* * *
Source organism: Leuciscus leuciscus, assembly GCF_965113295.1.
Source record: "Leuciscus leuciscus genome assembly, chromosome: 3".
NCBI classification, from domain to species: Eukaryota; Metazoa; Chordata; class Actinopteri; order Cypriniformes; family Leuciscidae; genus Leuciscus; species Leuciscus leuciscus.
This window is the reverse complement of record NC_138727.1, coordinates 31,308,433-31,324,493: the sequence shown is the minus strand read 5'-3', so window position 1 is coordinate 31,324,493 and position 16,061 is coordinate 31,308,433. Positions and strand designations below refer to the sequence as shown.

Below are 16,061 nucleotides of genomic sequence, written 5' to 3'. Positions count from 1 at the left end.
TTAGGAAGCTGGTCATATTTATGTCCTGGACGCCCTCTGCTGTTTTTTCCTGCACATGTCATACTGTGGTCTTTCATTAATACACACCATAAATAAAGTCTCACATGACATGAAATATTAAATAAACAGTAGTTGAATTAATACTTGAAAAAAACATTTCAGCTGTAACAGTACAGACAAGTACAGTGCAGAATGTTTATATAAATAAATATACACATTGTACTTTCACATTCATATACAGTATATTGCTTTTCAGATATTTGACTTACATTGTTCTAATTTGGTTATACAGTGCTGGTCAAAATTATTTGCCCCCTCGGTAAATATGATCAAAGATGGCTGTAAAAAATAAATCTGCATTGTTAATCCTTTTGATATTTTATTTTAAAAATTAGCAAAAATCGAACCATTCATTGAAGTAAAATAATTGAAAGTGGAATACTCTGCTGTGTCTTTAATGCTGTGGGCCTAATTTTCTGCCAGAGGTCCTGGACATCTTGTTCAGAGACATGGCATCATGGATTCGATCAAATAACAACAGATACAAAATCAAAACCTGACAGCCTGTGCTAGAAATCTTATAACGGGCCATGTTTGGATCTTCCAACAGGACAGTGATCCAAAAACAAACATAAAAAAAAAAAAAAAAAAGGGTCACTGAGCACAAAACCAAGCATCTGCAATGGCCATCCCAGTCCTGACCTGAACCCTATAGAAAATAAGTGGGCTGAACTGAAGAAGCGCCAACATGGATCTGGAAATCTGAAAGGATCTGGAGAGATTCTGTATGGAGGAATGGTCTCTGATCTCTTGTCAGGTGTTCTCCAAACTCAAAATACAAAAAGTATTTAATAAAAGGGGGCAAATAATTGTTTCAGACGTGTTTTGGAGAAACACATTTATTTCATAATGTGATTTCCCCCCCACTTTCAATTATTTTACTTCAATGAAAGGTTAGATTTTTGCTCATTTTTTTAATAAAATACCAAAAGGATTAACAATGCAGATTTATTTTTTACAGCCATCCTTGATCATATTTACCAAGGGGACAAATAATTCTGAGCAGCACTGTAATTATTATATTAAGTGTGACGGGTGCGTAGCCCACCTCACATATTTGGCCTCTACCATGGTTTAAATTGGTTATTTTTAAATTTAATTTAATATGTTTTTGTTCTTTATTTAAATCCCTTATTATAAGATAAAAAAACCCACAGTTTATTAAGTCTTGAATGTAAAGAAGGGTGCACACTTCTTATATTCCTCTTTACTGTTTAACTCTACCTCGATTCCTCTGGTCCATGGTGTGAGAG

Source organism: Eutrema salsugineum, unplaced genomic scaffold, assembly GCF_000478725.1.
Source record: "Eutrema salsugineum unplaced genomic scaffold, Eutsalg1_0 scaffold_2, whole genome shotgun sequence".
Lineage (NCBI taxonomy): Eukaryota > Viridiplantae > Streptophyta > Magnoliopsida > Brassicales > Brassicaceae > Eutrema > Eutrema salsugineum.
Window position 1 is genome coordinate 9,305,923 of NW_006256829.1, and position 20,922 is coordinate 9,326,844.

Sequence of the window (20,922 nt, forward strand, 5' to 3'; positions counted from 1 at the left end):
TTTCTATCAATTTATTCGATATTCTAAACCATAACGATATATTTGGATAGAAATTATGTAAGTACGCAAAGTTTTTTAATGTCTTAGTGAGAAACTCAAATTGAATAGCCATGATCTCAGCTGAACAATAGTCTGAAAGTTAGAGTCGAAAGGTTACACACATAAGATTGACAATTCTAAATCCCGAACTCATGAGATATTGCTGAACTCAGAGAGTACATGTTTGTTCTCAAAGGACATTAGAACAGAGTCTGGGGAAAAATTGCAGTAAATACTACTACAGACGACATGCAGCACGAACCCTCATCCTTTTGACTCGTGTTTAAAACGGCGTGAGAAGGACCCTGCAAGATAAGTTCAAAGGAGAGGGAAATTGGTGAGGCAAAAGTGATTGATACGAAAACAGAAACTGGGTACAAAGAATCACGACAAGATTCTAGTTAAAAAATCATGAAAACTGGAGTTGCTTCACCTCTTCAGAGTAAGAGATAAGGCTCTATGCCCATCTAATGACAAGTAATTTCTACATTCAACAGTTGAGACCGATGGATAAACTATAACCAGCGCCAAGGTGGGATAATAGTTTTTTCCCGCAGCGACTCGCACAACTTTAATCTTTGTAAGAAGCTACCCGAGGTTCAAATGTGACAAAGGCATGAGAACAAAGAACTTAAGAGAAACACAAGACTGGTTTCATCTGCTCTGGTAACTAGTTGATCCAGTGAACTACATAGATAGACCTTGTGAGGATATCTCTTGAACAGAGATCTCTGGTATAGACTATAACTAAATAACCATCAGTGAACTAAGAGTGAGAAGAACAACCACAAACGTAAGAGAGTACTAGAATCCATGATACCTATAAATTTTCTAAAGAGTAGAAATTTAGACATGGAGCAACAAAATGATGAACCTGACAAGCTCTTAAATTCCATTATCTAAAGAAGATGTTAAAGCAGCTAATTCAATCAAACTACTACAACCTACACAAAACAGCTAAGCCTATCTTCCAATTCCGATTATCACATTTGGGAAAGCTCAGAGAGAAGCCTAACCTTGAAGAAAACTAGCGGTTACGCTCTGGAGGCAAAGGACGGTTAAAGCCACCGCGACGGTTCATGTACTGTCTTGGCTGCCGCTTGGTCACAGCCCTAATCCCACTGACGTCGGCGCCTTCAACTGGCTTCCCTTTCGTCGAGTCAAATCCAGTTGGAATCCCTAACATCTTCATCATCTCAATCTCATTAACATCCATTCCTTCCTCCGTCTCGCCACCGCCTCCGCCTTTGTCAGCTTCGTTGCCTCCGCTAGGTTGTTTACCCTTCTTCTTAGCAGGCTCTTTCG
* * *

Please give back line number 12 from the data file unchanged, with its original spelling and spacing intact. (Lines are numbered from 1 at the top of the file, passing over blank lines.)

TTTCTATCAATTTATTCGATATTCTAAACCATAACGATATATTTGGATAGAAATTATGTAAGTACGCAAAGTTTTTTAATGTCTTAGTGAGAAACTCAAATTGAATAGCCATGATCTCAGCTGAACAATAGTCTGAAAGTTAGAGTCGAAAGGTTACACACATAAGATTGACAATTCTAAATCCCGAACTCATGAGATATTGCTGAACTCAGAGAGTACATGTTTGTTCTCAAAGGACATTAGAACAGAGTCTGGGGAAAAATTGCAGTAAATACTACTACAGACGACATGCAGCACGAACCCTCATCCTTTTGACTCGTGTTTAAAACGGCGTGAGAAGGACCCTGCAAGATAAGTTCAAAGGAGAGGGAAATTGGTGAGGCAAAAGTGATTGATACGAAAACAGAAACTGGGTACAAAGAATCACGACAAGATTCTAGTTAAAAAATCATGAAAACTGGAGTTGCTTCACCTCTTCAGAGTAAGAGATAAGGCTCTATGCCCATCTAATGACAAGTAATTTCTACATTCAACAGTTGAGACCGATGGATAAACTATAACCAGCGCCAAGGTGGGATAATAGTTTTTTCCCGCAGCGACTCGCACAACTTTAATCTTTGTAAGAAGCTACCCGAGGTTCAAATGTGACAAAGGCATGAGAACAAAGAACTTAAGAGAAACACAAGACTGGTTTCATCTGCTCTGGTAACTAGTTGATCCAGTGAACTACATAGATAGACCTTGTGAGGATATCTCTTGAACAGAGATCTCTGGTATAGACTATAACTAAATAACCATCAGTGAACTAAGAGTGAGAAGAACAACCACAAACGTAAGAGAGTACTAGAATCCATGATACCTATAAATTTTCTAAAGAGTAGAAATTTAGACATGGAGCAACAAAATGATGAACCTGACAAGCTCTTAAATTCCATTATCTAAAGAAGATGTTAAAGCAGCTAATTCAATCAAACTACTACAACCTACACAAAACAGCTAAGCCTATCTTCCAATTCCGATTATCACATTTGGGAAAGCTCAGAGAGAAGCCTAACCTTGAAGAAAACTAGCGGTTACGCTCTGGAGGCAAAGGACGGTTAAAGCCACCGCGACGGTTCATGTACTGTCTTGGCTGCCGCTTGGTCACAGCCCTAATCCCACTGACGTCGGCGCCTTCAACTGGCTTCCCTTTCGTCGAGTCAAATCCAGTTGGAATCCCTAACATCTTCATCATCTCAATCTCATTAACATCCATTCCTTCCTCCGTCTCGCCACCGCCTCCGCCTTTGTCAGCTTCGTTGCCTCCGCTAGGTTGTTTACCCTTCTTCTTAGCAGGCTCTTTCG